TV

BBC2 takes on Caligula, Napoleon

UK terrestrial channel BBC2 has commissioned a slate of history titles exploring some of the world's greatest empires and their formidable leaders.
June 27, 2013

UK terrestrial channel BBC2 has commissioned a slate of history titles exploring some of the world’s greatest empires and their formidable leaders.

In Napoleon, (3 x 60-minutes, working title) historian Andrew Roberts sets out to shed new light on the emperor, painting him as an extraordinary, gifted military commander and a mesmeric leader “whose private life was littered with disappointments and betrayals,” according to the network.

The three-part series was made by Back2Back, with David Notman-Watt the executive producer, David Barrie the director and Patrick Duval the director of photography.

In The Mystery Of Rome’s X Tombs (1 x 60-minutes, W/T), meanwhile, historian Dr Michael Scott aims to unlock the secrets of a mysterious tomb recently discovered in one of Rome’s famous catacombs.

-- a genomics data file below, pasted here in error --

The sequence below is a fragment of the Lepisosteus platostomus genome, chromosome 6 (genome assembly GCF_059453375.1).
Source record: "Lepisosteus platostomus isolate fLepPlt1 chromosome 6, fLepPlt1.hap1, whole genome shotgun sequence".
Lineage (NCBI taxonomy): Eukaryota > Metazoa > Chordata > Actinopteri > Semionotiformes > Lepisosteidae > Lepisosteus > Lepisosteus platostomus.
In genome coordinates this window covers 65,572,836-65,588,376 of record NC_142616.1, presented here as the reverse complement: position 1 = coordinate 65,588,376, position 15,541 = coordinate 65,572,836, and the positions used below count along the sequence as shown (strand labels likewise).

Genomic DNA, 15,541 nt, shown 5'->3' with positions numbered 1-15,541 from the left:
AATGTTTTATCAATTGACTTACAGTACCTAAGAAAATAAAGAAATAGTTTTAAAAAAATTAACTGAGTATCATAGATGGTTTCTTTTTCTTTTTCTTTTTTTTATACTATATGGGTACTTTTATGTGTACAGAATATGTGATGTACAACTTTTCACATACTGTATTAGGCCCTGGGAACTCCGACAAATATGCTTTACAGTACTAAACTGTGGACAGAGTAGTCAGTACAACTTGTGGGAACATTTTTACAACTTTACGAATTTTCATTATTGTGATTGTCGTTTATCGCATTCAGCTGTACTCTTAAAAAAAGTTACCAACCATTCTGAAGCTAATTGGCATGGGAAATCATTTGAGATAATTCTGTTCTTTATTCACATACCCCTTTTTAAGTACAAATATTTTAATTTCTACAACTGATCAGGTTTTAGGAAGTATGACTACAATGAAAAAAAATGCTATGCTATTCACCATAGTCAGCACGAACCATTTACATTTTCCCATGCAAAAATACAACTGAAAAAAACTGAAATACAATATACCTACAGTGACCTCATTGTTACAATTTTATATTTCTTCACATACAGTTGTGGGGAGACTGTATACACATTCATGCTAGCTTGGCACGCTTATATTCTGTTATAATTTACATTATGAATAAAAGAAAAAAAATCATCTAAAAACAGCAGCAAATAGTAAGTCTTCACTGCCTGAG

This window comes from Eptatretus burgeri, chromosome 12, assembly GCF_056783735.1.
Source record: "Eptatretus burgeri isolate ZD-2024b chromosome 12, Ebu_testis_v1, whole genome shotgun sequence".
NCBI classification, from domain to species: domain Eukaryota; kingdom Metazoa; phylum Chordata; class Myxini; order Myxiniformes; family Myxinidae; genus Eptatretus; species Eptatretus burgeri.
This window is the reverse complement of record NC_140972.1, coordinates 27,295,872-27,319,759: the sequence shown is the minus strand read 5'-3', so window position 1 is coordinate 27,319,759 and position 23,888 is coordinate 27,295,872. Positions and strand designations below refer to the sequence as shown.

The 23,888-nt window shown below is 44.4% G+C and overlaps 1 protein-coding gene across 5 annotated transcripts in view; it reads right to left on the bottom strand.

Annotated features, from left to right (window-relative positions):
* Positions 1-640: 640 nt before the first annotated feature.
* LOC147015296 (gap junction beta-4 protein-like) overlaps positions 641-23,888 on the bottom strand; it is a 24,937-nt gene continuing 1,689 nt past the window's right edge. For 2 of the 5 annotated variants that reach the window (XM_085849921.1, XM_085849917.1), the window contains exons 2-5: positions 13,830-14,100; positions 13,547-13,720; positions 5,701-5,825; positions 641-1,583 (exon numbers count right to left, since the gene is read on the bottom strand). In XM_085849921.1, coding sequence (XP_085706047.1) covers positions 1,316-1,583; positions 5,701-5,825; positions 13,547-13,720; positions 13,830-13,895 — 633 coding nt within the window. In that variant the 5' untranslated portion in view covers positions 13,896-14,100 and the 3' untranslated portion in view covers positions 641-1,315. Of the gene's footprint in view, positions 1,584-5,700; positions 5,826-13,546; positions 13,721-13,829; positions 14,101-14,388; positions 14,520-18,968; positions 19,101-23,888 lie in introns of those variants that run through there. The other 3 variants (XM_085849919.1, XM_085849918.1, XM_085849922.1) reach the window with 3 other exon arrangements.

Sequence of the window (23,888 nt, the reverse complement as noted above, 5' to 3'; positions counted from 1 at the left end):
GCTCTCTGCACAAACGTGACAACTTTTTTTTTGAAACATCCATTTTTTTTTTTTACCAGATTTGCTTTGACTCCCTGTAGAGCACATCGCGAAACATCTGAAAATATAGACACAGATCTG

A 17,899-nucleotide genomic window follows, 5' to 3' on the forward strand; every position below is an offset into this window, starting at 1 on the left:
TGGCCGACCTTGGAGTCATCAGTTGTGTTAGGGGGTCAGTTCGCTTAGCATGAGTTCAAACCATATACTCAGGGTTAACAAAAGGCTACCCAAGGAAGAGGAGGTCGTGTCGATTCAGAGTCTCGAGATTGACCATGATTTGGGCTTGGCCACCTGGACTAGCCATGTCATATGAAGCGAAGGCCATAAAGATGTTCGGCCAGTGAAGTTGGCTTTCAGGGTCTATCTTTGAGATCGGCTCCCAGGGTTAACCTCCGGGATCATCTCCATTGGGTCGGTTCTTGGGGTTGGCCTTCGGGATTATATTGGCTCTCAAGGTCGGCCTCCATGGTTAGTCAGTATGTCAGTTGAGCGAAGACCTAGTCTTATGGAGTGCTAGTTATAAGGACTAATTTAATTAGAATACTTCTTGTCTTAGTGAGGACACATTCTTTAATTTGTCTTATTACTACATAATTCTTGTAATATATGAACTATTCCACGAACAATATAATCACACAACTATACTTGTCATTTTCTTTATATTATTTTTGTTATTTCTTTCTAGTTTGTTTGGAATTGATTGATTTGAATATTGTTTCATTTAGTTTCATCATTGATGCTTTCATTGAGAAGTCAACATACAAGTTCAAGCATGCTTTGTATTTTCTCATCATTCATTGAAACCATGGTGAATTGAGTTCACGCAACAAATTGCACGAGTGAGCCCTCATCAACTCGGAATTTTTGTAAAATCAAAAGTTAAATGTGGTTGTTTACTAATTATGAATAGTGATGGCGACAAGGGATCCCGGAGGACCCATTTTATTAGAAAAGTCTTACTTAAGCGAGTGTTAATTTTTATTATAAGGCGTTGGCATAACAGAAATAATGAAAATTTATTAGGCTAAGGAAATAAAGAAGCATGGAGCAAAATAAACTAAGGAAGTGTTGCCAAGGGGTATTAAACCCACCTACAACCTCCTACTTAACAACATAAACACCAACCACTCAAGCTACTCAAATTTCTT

Found by accident following a roof collapse, the tombs contained more than 2,000 skeletons piled on top of each other. The executive producer for the BBC is Chris Granlund.

Also on the slate is the tentatively titled Caligula, a 60-minute doc produced by Lion TV. The film sees presenter Mary Beard embarking on an investigative journey to explore the life and times of Gaius Julius Caesar Augustus Germanicus – better known as Caligula, Rome’s most capricious tyrant. Richard Bradley is the executive producer for Lion TV.

Finally, The Marches: How A Border Made Us (3 x 60-minutes, w/t) promises to look at Hadrian’s Wall, which split the communities of Britain in two, some 2,000 years ago.

The series is fronted by Rory Stewart and is being made in-house, with Granlund the exec producer.

Martin Davidson, the BBC’s commissioning editor for history and business – who ordered the programs – said: “These thoughtful, dramatic, highly colored views of our past offer great stories, great arguments and great characters.

“Each of these programs takes audiences on a fascinating journey and along the way they’ll shed a new light on periods of history we think we know so well.”

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